So, we are in the midst of celebrating Channukah, a holiday that marks two significant miracles. The one that we focus on in modern times is the miracle of oil (a jar of pure oil meant to last one day instead lasted eight, leaving enough time for more to be made to light the holy menorah) but no less important is the miracle of military triumph (of the Maccabees over the Greeks – an amazing tale of zeal defeating strength.) At various times and places throughout history the focus has been shone more on one or the other miracle. Here in modern America where we are, for the most part, a peaceful and peace-loving people we focus on the miracle of the oil. But this year in particular the story of military might is resonating with me, like this. Had there not been the Maccabees, willing to fight and die to defeat the Greeks; had their inner flame not burned bright enough, there would not have been the miracle of the oil. There would have been no need to resanctify the Holy Temple if there weren’t Jews who refused to douse their Jewish souls to accommodate the Greeks. This year I wish for all of us, those who celebrate Jewish holidays and those who celebrate other holidays or none at all, that our inner flames are strong enough to allow miracles to happen.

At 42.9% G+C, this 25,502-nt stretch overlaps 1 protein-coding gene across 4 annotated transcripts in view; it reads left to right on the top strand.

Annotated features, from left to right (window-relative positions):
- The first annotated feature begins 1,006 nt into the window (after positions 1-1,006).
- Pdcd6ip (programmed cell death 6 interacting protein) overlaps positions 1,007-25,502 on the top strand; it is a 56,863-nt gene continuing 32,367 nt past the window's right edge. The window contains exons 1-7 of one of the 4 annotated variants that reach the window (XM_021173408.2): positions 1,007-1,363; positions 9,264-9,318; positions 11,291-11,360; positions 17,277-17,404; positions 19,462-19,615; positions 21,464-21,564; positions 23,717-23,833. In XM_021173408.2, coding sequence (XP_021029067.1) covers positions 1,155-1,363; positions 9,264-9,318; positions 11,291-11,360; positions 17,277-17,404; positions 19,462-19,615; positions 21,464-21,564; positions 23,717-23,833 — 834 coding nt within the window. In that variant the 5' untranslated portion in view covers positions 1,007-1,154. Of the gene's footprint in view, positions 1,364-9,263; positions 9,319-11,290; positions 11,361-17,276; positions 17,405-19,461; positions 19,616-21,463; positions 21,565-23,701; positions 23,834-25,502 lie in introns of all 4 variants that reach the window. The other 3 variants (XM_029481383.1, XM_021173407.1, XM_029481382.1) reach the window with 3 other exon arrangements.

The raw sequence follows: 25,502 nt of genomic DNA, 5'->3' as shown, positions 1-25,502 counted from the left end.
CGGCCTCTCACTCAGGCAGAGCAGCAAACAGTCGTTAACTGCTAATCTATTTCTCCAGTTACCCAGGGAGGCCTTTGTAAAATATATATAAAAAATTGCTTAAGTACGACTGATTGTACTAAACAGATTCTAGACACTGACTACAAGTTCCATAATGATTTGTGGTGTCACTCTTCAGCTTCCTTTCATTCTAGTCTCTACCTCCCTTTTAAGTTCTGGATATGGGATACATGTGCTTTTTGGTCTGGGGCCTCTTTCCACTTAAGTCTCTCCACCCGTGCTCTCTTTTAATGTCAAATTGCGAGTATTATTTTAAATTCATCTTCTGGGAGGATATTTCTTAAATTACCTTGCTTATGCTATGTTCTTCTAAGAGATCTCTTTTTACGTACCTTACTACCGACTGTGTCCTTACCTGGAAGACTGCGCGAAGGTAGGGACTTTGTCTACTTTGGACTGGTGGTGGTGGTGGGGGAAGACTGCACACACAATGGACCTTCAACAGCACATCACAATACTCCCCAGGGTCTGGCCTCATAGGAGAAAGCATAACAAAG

Why do we eat potato latkes (pancakes) and sufgoniote (jelly doughnuts) on Channukah? Because they are fried in oil, obviously, thereby marking the miracle of the oil. So we eat fried things. Also, as Channukah usually falls in the darkest coldest part of winter all that oily food keeps us warm and sleek as seal pups. (And, for some, seriously dyspeptic.) Here are a couple of variations on a theme for your Channukah fried-food table. Here, too, are a couple important tips on making latkes. Serve latkes with crisp green salad and lentil vegetable soup to absorb and mitigate some of that oily goodness. Shine on, little flames.